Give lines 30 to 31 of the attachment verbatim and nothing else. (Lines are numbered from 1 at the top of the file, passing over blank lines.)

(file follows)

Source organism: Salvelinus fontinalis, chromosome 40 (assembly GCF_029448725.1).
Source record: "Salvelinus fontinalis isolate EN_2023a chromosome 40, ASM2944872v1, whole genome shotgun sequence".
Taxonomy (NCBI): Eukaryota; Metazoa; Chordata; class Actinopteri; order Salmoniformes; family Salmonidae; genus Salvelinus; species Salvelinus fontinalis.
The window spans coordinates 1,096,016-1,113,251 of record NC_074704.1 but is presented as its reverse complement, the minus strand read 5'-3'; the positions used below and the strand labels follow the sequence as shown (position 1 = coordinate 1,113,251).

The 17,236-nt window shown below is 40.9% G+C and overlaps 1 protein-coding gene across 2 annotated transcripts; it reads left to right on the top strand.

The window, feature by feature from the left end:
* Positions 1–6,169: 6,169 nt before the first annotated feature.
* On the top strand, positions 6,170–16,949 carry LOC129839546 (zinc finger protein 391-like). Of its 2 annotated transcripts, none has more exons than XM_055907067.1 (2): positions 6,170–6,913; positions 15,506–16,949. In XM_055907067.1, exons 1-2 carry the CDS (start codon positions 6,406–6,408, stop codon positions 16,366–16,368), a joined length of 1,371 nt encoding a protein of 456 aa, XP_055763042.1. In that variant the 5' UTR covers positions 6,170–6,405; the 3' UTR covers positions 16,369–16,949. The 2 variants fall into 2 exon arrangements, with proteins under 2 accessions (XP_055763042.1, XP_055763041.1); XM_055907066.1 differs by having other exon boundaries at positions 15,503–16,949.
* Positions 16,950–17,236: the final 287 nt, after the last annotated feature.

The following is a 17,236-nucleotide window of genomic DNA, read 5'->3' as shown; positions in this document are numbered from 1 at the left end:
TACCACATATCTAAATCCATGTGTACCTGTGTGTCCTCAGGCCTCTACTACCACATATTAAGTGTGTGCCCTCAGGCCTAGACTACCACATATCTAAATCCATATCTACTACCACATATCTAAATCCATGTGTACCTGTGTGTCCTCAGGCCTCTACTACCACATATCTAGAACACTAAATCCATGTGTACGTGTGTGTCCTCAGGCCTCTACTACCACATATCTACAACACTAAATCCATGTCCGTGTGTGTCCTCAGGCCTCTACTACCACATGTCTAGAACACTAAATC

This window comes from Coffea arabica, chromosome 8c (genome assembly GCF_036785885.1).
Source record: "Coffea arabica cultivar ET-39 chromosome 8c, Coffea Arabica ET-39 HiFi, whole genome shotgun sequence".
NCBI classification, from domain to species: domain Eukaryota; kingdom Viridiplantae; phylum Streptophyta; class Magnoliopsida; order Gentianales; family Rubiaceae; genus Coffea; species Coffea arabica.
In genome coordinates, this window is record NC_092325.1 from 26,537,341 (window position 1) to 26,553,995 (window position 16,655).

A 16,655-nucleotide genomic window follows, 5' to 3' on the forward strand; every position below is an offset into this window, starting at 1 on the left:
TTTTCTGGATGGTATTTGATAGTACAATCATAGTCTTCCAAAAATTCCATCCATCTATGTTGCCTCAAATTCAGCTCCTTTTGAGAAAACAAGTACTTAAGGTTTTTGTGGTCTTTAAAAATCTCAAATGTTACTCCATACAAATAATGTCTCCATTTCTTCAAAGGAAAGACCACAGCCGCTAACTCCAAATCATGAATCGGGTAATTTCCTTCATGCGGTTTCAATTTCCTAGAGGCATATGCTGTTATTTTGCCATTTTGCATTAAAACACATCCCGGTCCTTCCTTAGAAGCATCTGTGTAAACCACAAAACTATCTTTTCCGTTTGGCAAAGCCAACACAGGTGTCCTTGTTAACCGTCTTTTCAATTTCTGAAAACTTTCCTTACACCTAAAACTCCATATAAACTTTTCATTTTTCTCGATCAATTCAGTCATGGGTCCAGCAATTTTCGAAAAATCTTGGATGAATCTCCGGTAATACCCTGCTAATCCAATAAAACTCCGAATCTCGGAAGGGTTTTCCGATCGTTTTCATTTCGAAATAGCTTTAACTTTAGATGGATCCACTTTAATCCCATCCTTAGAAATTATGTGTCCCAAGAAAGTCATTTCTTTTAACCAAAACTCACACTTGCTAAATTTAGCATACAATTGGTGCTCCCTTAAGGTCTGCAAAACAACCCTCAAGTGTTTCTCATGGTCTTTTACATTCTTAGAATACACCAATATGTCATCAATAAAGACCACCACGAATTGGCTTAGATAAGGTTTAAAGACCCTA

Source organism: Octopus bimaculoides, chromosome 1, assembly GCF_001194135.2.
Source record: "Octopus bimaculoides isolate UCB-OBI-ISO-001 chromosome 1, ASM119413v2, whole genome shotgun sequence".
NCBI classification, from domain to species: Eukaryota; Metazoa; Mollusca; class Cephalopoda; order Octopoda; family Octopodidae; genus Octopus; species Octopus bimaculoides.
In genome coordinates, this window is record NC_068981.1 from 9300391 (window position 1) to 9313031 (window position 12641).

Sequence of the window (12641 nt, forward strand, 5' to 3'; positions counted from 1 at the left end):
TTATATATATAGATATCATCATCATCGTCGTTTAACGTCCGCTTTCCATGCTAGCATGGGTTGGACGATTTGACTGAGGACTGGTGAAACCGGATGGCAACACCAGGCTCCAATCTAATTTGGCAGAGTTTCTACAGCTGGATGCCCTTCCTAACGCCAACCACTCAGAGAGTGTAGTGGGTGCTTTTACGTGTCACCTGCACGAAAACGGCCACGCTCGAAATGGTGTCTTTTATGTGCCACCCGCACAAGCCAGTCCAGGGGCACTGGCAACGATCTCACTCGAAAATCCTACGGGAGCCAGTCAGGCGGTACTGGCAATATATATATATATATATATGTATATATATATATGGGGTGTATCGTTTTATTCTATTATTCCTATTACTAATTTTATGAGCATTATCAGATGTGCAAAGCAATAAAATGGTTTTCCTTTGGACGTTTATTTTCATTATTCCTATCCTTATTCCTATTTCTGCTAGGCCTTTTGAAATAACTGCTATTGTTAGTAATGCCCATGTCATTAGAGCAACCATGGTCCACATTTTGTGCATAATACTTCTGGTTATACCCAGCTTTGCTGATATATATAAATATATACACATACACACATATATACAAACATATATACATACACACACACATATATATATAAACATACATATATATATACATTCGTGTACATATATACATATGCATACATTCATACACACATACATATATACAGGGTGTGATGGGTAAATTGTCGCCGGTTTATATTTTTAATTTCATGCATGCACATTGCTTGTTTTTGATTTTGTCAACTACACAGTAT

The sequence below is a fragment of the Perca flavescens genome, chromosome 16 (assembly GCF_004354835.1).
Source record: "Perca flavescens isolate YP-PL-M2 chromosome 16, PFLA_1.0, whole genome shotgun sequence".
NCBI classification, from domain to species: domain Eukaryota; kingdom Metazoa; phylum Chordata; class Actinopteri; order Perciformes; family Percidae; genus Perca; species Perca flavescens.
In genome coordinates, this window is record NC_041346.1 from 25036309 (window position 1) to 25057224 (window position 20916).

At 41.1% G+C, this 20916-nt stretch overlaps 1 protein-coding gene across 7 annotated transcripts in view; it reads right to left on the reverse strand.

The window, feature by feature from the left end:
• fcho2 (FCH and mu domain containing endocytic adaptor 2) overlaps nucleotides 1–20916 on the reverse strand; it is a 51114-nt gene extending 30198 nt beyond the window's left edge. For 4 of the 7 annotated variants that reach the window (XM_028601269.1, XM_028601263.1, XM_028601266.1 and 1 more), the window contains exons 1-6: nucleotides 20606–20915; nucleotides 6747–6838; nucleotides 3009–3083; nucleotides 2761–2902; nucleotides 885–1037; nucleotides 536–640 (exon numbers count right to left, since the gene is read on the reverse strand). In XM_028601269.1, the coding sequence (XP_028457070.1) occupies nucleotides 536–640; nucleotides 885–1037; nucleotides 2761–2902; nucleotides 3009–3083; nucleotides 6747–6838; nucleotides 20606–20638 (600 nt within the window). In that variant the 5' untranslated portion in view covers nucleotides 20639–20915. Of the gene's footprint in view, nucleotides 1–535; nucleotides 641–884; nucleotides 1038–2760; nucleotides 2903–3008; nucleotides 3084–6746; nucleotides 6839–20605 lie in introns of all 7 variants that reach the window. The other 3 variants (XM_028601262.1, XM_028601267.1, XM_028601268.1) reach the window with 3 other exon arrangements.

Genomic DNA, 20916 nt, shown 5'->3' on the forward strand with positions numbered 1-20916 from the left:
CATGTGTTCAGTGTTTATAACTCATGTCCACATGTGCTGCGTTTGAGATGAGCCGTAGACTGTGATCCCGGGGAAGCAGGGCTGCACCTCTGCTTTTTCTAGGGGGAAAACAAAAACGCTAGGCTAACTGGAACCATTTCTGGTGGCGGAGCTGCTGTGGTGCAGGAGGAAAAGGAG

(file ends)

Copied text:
• fcho2 (FCH and mu domain containing endocytic adaptor 2) overlaps nucleotides 1–20916 on the reverse strand; it is a 51114-nt gene extending 30198 nt beyond the window's left edge. For 4 of the 7 annotated variants that reach the window (XM_028601269.1, XM_028601263.1, XM_028601266.1 and 1 more), the window contains exons 1-6: nucleotides 20606–20915; nucleotides 6747–6838; nucleotides 3009–3083; nucleotides 2761–2902; nucleotides 885–1037; nucleotides 536–640 (exon numbers count right to left, since the gene is read on the reverse strand). In XM_028601269.1, the coding sequence (XP_028457070.1) occupies nucleotides 536–640; nucleotides 885–1037; nucleotides 2761–2902; nucleotides 3009–3083; nucleotides 6747–6838; nucleotides 20606–20638 (600 nt within the window). In that variant the 5' untranslated portion in view covers nucleotides 20639–20915. Of the gene's footprint in view, nucleotides 1–535; nucleotides 641–884; nucleotides 1038–2760; nucleotides 2903–3008; nucleotides 3084–6746; nucleotides 6839–20605 lie in introns of all 7 variants that reach the window. The other 3 variants (XM_028601262.1, XM_028601267.1, XM_028601268.1) reach the window with 3 other exon arrangements.

Genomic DNA, 20916 nt, shown 5'->3' on the forward strand with positions numbered 1-20916 from the left: